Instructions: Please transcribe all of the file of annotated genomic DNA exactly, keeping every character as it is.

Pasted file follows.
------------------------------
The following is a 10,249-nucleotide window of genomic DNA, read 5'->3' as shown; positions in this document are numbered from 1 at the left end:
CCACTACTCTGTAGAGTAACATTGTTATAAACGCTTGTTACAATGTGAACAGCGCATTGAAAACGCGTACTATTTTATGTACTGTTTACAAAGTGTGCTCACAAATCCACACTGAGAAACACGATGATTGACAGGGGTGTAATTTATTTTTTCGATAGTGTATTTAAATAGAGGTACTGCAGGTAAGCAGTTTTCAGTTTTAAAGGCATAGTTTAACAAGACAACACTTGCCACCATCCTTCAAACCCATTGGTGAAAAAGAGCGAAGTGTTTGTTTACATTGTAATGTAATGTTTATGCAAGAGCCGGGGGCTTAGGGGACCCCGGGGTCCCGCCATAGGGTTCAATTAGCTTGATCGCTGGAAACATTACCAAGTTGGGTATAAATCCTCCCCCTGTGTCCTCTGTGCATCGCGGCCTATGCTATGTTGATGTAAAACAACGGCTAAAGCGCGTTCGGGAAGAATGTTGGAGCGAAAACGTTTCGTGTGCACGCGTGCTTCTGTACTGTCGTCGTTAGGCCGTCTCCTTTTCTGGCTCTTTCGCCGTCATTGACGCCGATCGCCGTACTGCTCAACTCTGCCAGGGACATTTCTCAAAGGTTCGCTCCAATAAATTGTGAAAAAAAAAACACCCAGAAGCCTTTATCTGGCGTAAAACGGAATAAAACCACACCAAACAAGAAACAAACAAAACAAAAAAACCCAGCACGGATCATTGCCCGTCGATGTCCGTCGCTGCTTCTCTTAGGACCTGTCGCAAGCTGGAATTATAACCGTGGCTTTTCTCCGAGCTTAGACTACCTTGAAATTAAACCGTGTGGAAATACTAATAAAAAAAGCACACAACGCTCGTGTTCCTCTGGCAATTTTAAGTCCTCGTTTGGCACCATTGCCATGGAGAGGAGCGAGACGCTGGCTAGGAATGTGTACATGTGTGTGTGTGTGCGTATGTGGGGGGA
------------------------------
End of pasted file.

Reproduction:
The following is a 10,249-nucleotide window of genomic DNA, read 5'->3' as shown; positions in this document are numbered from 1 at the left end:
CCACTACTCTGTAGAGTAACATTGTTATAAACGCTTGTTACAATGTGAACAGCGCATTGAAAACGCGTACTATTTTATGTACTGTTTACAAAGTGTGCTCACAAATCCACACTGAGAAACACGATGATTGACAGGGGTGTAATTTATTTTTTCGATAGTGTATTTAAATAGAGGTACTGCAGGTAAGCAGTTTTCAGTTTTAAAGGCATAGTTTAACAAGACAACACTTGCCACCATCCTTCAAACCCATTGGTGAAAAAGAGCGAAGTGTTTGTTTACATTGTAATGTAATGTTTATGCAAGAGCCGGGGGCTTAGGGGACCCCGGGGTCCCGCCATAGGGTTCAATTAGCTTGATCGCTGGAAACATTACCAAGTTGGGTATAAATCCTCCCCCTGTGTCCTCTGTGCATCGCGGCCTATGCTATGTTGATGTAAAACAACGGCTAAAGCGCGTTCGGGAAGAATGTTGGAGCGAAAACGTTTCGTGTGCACGCGTGCTTCTGTACTGTCGTCGTTAGGCCGTCTCCTTTTCTGGCTCTTTCGCCGTCATTGACGCCGATCGCCGTACTGCTCAACTCTGCCAGGGACATTTCTCAAAGGTTCGCTCCAATAAATTGTGAAAAAAAAAACACCCAGAAGCCTTTATCTGGCGTAAAACGGAATAAAACCACACCAAACAAGAAACAAACAAAACAAAAAAACCCAGCACGGATCATTGCCCGTCGATGTCCGTCGCTGCTTCTCTTAGGACCTGTCGCAAGCTGGAATTATAACCGTGGCTTTTCTCCGAGCTTAGACTACCTTGAAATTAAACCGTGTGGAAATACTAATAAAAAAAGCACACAACGCTCGTGTTCCTCTGGCAATTTTAAGTCCTCGTTTGGCACCATTGCCATGGAGAGGAGCGAGACGCTGGCTAGGAATGTGTACATGTGTGTGTGTGTGCGTATGTGGGGGGA